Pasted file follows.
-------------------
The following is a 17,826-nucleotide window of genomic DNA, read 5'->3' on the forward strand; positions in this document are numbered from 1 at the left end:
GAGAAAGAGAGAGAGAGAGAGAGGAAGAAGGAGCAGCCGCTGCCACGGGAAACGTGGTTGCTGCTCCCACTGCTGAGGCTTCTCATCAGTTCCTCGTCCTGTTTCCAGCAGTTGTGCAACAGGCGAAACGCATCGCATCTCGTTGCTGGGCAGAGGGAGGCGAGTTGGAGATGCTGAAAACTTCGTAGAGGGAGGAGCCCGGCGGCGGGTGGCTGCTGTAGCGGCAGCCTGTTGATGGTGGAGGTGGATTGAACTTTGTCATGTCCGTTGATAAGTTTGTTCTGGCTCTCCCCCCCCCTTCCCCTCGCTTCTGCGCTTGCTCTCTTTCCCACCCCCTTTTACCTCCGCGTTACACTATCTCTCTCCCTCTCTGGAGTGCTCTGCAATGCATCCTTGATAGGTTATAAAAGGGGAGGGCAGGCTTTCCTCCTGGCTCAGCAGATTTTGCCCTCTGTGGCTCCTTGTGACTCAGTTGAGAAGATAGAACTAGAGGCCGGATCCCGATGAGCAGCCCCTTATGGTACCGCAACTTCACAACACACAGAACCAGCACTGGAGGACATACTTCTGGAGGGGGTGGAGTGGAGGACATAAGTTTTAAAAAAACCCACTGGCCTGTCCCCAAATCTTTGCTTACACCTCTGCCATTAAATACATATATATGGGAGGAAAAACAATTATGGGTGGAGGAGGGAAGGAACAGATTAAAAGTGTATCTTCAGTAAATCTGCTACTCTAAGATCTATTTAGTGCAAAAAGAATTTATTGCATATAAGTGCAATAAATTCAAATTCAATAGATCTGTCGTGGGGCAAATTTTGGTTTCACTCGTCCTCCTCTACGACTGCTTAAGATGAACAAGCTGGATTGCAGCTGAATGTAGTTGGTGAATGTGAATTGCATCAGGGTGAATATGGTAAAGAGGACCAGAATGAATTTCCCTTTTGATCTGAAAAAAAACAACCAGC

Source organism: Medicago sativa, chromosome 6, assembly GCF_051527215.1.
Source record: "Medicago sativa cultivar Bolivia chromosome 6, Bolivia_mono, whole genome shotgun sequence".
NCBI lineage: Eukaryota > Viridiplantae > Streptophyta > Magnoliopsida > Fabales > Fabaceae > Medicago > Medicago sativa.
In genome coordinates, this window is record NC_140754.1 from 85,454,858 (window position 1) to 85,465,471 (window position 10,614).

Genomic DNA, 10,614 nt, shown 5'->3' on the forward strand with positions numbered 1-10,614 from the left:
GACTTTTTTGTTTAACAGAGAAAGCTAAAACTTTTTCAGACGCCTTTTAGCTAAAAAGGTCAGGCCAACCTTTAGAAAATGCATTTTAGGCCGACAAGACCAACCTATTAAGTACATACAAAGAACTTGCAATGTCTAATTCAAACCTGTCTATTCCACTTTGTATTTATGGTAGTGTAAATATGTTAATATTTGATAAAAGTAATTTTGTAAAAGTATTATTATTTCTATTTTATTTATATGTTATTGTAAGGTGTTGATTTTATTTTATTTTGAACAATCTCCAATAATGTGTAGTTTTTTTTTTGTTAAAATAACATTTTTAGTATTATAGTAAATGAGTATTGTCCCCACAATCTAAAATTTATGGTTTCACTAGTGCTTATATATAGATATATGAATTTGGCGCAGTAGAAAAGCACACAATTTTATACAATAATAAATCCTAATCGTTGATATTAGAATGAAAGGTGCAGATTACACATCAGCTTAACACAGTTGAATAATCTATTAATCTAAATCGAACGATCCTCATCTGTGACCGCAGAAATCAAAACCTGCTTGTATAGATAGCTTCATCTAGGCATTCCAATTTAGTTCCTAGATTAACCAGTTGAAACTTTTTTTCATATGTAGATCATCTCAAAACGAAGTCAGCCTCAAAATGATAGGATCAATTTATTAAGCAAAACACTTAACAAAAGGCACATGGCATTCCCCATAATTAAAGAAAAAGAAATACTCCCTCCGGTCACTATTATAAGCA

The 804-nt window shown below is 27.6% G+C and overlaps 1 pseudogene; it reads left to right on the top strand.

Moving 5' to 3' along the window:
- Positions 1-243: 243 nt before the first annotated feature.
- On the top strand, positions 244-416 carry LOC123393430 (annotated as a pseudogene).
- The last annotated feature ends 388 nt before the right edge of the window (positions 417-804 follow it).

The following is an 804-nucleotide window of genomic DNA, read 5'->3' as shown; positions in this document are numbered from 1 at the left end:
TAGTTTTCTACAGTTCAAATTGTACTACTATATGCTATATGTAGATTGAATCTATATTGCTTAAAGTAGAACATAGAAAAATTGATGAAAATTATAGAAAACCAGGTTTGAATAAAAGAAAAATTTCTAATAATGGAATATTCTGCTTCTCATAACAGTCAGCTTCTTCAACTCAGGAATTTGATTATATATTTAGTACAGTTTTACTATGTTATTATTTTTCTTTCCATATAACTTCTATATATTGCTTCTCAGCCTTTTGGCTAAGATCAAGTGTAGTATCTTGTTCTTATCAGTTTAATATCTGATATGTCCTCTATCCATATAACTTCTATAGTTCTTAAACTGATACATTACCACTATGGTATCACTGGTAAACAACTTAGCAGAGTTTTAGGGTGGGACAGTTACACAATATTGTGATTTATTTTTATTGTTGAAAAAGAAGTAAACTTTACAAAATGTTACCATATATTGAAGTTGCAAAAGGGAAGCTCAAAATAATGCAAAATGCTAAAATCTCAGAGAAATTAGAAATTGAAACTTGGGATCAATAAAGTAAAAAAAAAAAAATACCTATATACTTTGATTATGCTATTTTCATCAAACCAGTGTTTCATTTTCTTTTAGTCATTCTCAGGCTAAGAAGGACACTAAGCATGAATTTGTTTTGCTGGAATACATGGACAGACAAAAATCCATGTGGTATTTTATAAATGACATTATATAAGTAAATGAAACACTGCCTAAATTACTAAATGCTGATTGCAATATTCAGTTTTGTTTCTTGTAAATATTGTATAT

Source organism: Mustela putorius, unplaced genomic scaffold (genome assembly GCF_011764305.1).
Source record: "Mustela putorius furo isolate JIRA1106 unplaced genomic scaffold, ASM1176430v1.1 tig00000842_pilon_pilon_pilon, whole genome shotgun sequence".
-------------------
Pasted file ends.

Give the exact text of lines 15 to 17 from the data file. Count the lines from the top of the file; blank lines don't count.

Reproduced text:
TAGTTTTCTACAGTTCAAATTGTACTACTATATGCTATATGTAGATTGAATCTATATTGCTTAAAGTAGAACATAGAAAAATTGATGAAAATTATAGAAAACCAGGTTTGAATAAAAGAAAAATTTCTAATAATGGAATATTCTGCTTCTCATAACAGTCAGCTTCTTCAACTCAGGAATTTGATTATATATTTAGTACAGTTTTACTATGTTATTATTTTTCTTTCCATATAACTTCTATATATTGCTTCTCAGCCTTTTGGCTAAGATCAAGTGTAGTATCTTGTTCTTATCAGTTTAATATCTGATATGTCCTCTATCCATATAACTTCTATAGTTCTTAAACTGATACATTACCACTATGGTATCACTGGTAAACAACTTAGCAGAGTTTTAGGGTGGGACAGTTACACAATATTGTGATTTATTTTTATTGTTGAAAAAGAAGTAAACTTTACAAAATGTTACCATATATTGAAGTTGCAAAAGGGAAGCTCAAAATAATGCAAAATGCTAAAATCTCAGAGAAATTAGAAATTGAAACTTGGGATCAATAAAGTAAAAAAAAAAAAATACCTATATACTTTGATTATGCTATTTTCATCAAACCAGTGTTTCATTTTCTTTTAGTCATTCTCAGGCTAAGAAGGACACTAAGCATGAATTTGTTTTGCTGGAATACATGGACAGACAAAAATCCATGTGGTATTTTATAAATGACATTATATAAGTAAATGAAACACTGCCTAAATTACTAAATGCTGATTGCAATATTCAGTTTTGTTTCTTGTAAATATTGTATAT

Source organism: Mustela putorius, unplaced genomic scaffold (genome assembly GCF_011764305.1).
Source record: "Mustela putorius furo isolate JIRA1106 unplaced genomic scaffold, ASM1176430v1.1 tig00000842_pilon_pilon_pilon, whole genome shotgun sequence".